Are Popular Vitamin and Mineral Supplements Really Beneficial?

Should you stop taking multivitamins and minerals because a new study suggests most common vitamin and mineral supplements  may have no consistent benefit for the prevention of cardiovascular disease, heart attack, stroke or premature death? (Make sure you see my personal thoughts at the end of this report)

The most commonly consumed vitamin and mineral supplements provide no consistent health benefit or harm, suggests a new study led by researchers at St. Michael’s Hospital and the University of Toronto.

Published in the Journal of the American College of Cardiology, the systematic review of existing data and single randomized control trials published in English from January 2012 to October 2017 found that multivitamins, vitamin D, calcium and vitamin C – the most common supplements – showed no advantage or added risk in the prevention of cardiovascular disease, heart attack, stroke or premature death. Generally, vitamin and mineral supplements are taken to add to nutrients that are found in food.

“We were surprised to find so few positive effects of the most common supplements that people consume,” said Dr. David Jenkins*, the study’s lead author. “Our review found that if you want to use multivitamins, vitamin D, calcium or vitamin C, it does no harm – but there is no apparent advantage either.”

The study found folic acid alone and B-vitamins with folic acid may reduce cardiovascular disease and stroke. Meanwhile, niacin and antioxidants showed a very small effect that might signify an increased risk of death from any cause.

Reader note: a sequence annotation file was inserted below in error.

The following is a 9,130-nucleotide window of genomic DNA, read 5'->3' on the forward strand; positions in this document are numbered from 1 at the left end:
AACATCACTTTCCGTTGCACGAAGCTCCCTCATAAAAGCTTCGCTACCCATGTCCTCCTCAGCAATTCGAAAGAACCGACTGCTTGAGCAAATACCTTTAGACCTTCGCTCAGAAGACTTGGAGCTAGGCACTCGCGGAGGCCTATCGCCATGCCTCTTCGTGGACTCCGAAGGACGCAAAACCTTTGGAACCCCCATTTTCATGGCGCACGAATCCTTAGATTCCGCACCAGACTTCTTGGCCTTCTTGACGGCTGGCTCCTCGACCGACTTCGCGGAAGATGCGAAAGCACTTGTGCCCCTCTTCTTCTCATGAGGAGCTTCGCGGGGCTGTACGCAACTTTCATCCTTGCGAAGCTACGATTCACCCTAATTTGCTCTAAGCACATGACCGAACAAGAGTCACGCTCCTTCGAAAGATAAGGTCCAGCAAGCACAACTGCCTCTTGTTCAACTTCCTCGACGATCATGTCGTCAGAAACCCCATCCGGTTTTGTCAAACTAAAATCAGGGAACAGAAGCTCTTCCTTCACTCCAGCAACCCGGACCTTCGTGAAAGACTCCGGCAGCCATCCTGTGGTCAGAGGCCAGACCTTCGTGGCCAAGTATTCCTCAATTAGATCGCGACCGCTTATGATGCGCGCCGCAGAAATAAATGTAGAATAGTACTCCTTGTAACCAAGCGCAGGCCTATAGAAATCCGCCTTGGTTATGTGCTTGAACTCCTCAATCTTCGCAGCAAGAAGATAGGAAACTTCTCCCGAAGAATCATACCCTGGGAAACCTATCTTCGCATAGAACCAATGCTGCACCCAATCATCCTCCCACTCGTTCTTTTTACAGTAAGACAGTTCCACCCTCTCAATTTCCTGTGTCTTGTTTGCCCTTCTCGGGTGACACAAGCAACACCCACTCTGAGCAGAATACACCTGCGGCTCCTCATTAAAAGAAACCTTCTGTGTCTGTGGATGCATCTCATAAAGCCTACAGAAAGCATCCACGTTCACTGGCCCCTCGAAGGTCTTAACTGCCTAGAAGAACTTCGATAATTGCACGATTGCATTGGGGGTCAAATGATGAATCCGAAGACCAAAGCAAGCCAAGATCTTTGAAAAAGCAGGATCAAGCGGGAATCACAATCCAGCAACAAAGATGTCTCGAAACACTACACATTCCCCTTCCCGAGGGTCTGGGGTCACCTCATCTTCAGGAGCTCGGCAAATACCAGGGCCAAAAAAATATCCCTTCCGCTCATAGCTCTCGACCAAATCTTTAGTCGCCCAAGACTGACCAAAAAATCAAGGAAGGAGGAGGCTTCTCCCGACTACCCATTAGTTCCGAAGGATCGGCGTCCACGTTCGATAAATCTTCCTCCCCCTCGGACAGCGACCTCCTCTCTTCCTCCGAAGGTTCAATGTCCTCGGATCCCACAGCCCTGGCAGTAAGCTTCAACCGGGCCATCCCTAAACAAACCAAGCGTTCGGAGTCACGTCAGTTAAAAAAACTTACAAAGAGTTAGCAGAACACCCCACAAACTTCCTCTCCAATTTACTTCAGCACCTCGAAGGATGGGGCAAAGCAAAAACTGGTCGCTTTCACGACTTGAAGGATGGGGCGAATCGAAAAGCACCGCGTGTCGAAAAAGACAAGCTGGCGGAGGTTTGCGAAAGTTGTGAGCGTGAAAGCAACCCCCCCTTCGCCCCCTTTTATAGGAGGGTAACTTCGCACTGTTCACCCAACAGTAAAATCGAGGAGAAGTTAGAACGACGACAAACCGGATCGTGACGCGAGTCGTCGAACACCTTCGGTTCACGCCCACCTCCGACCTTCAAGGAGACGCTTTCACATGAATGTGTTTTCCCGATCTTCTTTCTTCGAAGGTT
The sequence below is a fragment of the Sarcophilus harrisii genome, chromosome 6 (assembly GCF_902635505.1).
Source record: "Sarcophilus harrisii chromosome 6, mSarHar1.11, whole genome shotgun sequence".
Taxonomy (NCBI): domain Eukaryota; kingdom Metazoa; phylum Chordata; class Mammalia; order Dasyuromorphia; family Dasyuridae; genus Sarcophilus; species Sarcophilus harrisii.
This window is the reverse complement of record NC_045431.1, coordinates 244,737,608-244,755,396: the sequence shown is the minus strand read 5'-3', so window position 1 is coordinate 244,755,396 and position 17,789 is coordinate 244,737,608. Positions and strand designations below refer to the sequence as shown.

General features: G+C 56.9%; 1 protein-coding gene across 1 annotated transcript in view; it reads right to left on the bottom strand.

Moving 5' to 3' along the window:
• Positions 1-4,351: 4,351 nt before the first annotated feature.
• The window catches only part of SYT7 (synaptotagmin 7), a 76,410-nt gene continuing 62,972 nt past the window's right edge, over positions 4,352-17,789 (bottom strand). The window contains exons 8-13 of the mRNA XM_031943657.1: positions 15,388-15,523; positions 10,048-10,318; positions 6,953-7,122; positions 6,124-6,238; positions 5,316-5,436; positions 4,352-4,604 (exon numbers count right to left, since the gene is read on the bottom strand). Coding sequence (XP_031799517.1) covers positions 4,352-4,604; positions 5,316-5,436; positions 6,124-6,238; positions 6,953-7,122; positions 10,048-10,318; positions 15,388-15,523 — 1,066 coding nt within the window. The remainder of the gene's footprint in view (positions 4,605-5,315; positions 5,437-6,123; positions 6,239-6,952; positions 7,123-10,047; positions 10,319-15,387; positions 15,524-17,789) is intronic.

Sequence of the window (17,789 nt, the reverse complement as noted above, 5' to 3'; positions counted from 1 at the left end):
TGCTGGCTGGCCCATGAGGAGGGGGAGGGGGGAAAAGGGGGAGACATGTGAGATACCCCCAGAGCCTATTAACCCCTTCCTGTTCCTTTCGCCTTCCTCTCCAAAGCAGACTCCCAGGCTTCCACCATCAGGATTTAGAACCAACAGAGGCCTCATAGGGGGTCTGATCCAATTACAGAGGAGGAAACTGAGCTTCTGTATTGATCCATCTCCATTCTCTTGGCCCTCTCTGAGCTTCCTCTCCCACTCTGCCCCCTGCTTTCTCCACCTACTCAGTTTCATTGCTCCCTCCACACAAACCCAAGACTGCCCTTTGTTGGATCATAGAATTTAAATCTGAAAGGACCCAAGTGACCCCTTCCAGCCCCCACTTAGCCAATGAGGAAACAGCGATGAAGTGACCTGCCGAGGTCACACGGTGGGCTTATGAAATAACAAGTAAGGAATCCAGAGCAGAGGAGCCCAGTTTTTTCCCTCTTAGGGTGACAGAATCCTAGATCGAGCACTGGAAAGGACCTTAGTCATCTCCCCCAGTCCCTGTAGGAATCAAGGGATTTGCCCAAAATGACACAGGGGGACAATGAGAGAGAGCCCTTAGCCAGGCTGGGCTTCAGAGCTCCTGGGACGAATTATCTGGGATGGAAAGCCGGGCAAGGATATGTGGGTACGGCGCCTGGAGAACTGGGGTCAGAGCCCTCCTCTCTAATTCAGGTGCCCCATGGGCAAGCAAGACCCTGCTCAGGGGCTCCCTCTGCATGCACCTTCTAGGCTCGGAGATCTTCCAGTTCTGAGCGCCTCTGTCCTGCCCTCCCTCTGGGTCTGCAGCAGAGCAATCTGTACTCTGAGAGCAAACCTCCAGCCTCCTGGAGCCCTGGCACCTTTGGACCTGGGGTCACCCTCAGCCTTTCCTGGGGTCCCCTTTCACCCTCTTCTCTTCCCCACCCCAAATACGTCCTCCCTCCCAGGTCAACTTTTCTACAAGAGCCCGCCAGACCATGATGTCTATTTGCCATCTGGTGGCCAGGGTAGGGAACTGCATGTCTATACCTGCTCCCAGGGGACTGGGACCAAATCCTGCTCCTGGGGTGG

“These findings suggest that people should be conscious of the supplements they’re taking and ensure they’re applicable to the specific vitamin or mineral deficiencies they have been advised of by their healthcare provider,” Dr. Jenkins said.

His team reviewed supplement data that included A, B1, B2, B3 (niacin), B6, B9 (folic acid), C, D and E; and β-carotene; calcium; iron; zinc; magnesium; and selenium. The term ‘multivitamin’ in this review was used to describe supplements that include most vitamins and minerals, rather than a select few.

“In the absence of significant positive data – apart from folic acid’s potential reduction in the risk of stroke and heart disease – it’s most beneficial to rely on a healthy diet to get your fill of vitamins and minerals,” Dr. Jenkins said. “So far, no research on supplements has shown us anything better than healthy servings of less processed plant foods including vegetables, fruits and nuts.”


In response to a new review, “Supplemental Vitamins and Minerals for CVD Prevention and Treatment,” published online earlier this week in the Journal of the American College of Cardiology, the Council for Responsible Nutrition (CRN), the leading trade association for the dietary supplement and functional food industry, issued the following statement:

Statement by Duffy MacKay, N.D., senior vice president, scientific & regulatory affairs, CRN: